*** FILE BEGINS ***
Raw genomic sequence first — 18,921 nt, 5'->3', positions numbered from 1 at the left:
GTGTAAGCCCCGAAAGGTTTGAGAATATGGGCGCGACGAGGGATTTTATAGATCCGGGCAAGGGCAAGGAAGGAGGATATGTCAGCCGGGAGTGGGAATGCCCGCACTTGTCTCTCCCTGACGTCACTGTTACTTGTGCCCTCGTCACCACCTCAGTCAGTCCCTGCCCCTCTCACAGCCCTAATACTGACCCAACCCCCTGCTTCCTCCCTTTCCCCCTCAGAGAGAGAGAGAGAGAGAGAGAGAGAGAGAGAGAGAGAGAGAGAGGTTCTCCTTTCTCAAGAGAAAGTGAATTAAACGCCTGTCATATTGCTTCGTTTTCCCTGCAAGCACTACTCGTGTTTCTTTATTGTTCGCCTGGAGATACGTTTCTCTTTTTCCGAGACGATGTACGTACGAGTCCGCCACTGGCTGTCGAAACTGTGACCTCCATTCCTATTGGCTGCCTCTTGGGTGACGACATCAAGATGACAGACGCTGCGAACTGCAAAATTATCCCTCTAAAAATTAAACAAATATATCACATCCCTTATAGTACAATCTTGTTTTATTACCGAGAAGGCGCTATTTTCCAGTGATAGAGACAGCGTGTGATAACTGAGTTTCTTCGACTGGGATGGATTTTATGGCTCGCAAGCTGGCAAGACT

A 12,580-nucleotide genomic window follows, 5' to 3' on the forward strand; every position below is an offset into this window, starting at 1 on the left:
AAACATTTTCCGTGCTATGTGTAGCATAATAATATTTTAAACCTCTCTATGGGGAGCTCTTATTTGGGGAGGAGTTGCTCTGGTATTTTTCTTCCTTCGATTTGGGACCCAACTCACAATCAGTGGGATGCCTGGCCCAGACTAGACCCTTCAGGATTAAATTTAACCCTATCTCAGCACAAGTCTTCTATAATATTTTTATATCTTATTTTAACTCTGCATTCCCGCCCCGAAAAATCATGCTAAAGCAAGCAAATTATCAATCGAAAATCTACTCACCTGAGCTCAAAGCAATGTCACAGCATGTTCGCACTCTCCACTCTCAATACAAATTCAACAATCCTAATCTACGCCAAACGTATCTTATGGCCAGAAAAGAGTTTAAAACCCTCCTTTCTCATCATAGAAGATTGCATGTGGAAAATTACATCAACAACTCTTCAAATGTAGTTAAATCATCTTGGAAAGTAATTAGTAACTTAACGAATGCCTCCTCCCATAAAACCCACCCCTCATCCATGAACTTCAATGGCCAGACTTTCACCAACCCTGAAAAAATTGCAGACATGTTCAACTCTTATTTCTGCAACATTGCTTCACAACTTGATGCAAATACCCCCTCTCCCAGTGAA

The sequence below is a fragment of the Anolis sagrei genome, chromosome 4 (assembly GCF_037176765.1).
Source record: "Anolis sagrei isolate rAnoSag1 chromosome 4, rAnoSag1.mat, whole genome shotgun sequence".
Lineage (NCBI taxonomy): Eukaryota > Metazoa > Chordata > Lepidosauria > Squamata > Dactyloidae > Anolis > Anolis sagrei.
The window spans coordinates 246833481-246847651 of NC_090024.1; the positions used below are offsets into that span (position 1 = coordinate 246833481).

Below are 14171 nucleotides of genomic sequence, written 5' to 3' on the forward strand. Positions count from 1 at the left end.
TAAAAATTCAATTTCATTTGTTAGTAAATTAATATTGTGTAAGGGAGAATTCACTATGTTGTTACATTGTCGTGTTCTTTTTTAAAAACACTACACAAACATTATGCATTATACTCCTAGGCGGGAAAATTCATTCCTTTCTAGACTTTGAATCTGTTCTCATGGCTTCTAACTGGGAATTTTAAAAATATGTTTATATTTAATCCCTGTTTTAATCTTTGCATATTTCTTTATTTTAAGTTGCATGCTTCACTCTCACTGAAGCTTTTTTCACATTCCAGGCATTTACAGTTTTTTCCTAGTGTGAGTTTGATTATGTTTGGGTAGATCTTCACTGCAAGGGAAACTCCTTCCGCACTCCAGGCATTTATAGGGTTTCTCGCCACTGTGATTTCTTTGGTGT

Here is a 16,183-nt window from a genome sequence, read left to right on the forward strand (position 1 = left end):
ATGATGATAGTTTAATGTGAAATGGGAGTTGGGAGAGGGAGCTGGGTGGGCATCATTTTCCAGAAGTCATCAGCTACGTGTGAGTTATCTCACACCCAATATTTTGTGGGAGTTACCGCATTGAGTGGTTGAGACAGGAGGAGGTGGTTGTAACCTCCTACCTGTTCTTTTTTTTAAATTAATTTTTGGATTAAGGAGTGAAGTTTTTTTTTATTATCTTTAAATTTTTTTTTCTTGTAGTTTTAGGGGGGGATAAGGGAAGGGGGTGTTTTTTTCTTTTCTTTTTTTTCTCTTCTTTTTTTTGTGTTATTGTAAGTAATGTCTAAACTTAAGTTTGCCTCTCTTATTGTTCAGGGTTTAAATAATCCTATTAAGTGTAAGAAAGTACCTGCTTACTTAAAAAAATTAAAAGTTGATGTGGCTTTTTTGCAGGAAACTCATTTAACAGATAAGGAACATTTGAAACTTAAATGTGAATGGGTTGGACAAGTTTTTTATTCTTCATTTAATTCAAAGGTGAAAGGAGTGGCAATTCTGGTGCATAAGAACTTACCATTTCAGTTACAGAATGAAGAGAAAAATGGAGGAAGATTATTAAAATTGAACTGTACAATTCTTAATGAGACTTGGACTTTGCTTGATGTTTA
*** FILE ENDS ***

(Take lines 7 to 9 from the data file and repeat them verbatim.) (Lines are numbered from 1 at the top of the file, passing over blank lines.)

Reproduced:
Lineage (NCBI taxonomy): Eukaryota > Metazoa > Chordata > Lepidosauria > Squamata > Dactyloidae > Anolis > Anolis sagrei.
The window spans coordinates 246833481-246847651 of NC_090024.1; the positions used below are offsets into that span (position 1 = coordinate 246833481).

Below are 14171 nucleotides of genomic sequence, written 5' to 3' on the forward strand. Positions count from 1 at the left end.